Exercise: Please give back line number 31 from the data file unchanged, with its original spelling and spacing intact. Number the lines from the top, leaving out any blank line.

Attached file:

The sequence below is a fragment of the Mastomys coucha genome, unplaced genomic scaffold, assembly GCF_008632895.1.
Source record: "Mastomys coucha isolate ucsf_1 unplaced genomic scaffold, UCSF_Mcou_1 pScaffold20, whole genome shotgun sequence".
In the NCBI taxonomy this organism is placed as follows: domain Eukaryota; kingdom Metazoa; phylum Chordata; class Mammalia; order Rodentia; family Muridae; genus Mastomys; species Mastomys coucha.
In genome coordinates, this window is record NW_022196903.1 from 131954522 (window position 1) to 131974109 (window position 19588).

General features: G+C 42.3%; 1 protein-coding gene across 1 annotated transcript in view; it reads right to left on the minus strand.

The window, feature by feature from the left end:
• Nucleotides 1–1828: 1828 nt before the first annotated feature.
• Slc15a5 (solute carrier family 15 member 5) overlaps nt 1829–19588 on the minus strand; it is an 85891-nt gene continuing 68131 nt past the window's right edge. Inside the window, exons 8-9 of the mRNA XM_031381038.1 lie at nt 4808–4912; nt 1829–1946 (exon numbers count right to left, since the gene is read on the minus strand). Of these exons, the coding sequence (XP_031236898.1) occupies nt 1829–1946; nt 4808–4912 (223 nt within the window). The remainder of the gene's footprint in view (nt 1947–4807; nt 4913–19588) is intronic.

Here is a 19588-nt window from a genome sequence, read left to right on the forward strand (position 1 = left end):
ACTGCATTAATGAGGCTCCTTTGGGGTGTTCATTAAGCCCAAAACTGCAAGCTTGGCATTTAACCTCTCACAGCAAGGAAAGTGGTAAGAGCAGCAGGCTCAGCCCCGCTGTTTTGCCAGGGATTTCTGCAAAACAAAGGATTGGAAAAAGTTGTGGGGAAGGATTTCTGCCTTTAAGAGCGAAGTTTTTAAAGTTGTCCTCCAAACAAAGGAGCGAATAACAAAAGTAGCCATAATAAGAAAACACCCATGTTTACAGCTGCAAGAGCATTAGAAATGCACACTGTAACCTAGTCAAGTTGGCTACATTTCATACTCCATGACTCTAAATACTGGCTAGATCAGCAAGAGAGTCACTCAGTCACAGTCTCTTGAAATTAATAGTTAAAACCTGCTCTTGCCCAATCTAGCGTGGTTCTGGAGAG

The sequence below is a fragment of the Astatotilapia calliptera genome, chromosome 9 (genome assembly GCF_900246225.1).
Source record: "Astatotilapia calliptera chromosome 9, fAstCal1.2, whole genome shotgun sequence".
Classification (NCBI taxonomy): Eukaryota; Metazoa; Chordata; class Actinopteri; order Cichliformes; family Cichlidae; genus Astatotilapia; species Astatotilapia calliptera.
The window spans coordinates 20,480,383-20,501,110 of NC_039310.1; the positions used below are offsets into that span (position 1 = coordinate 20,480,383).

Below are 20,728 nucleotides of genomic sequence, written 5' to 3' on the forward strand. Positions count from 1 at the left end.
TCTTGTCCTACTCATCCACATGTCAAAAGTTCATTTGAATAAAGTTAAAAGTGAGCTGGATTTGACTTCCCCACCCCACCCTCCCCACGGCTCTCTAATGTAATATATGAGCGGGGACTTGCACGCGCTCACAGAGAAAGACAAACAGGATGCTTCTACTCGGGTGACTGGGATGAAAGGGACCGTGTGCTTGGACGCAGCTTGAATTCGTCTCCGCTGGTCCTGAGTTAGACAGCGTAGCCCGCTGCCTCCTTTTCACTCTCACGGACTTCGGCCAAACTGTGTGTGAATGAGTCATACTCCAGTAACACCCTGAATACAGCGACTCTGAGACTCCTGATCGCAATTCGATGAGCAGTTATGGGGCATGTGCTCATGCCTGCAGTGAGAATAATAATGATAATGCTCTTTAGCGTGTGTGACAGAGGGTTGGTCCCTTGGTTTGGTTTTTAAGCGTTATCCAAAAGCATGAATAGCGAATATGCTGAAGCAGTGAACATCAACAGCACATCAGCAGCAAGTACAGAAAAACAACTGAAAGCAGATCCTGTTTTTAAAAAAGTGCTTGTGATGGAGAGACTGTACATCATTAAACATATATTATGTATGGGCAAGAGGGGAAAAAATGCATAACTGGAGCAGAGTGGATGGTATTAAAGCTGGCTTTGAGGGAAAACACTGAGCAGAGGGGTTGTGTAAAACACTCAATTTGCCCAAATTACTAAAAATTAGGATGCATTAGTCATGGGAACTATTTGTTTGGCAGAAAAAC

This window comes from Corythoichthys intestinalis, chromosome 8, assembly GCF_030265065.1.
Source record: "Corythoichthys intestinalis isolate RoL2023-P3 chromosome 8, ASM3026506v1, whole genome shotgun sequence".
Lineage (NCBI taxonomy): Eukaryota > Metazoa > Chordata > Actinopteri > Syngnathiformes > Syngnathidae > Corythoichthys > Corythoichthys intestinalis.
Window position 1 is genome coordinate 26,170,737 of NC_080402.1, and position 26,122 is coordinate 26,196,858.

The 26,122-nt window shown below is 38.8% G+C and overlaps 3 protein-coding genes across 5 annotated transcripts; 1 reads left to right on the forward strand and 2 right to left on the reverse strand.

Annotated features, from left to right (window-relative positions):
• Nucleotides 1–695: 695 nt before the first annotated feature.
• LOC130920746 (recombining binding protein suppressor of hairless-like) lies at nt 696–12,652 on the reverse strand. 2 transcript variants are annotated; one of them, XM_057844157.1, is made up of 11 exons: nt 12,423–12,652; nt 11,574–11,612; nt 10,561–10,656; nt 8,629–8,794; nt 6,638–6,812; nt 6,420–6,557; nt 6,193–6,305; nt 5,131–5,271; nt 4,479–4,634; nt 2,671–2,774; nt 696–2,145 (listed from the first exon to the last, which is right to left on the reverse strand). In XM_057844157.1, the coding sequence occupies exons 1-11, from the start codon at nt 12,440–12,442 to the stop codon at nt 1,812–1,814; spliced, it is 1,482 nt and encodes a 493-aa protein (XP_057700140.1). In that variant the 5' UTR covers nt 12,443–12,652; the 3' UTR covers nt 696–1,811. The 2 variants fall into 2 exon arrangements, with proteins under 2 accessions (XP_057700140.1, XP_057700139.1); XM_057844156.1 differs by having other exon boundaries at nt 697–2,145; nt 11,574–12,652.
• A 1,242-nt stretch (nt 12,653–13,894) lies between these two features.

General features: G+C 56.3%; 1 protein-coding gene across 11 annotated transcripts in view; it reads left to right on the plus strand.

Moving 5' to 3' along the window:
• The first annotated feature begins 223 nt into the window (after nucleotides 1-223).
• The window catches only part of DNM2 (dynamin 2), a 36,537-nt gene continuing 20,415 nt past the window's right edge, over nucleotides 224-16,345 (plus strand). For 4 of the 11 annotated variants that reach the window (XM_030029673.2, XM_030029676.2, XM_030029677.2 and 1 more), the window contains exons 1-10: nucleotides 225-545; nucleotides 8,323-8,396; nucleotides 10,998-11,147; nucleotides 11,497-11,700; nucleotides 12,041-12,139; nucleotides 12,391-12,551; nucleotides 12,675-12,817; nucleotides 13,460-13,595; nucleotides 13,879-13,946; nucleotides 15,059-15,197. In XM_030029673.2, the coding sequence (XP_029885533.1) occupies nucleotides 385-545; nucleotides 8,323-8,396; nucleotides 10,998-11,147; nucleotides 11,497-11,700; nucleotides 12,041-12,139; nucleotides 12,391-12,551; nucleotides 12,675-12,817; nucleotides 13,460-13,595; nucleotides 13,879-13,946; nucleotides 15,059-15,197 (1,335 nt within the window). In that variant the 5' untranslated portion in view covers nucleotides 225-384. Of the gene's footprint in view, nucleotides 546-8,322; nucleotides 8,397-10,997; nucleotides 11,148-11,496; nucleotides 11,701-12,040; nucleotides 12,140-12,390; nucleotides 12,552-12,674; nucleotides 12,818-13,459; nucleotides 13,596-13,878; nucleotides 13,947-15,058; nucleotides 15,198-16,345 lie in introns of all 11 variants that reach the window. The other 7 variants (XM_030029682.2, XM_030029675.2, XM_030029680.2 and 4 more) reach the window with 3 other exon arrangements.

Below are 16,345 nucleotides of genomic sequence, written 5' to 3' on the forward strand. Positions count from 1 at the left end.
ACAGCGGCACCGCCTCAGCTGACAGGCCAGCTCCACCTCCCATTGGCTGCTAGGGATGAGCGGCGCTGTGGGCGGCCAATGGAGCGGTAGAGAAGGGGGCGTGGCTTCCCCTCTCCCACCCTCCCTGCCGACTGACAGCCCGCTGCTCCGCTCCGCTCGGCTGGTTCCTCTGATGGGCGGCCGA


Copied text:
ACAGCGGCACCGCCTCAGCTGACAGGCCAGCTCCACCTCCCATTGGCTGCTAGGGATGAGCGGCGCTGTGGGCGGCCAATGGAGCGGTAGAGAAGGGGGCGTGGCTTCCCCTCTCCCACCCTCCCTGCCGACTGACAGCCCGCTGCTCCGCTCCGCTCGGCTGGTTCCTCTGATGGGCGGCCGA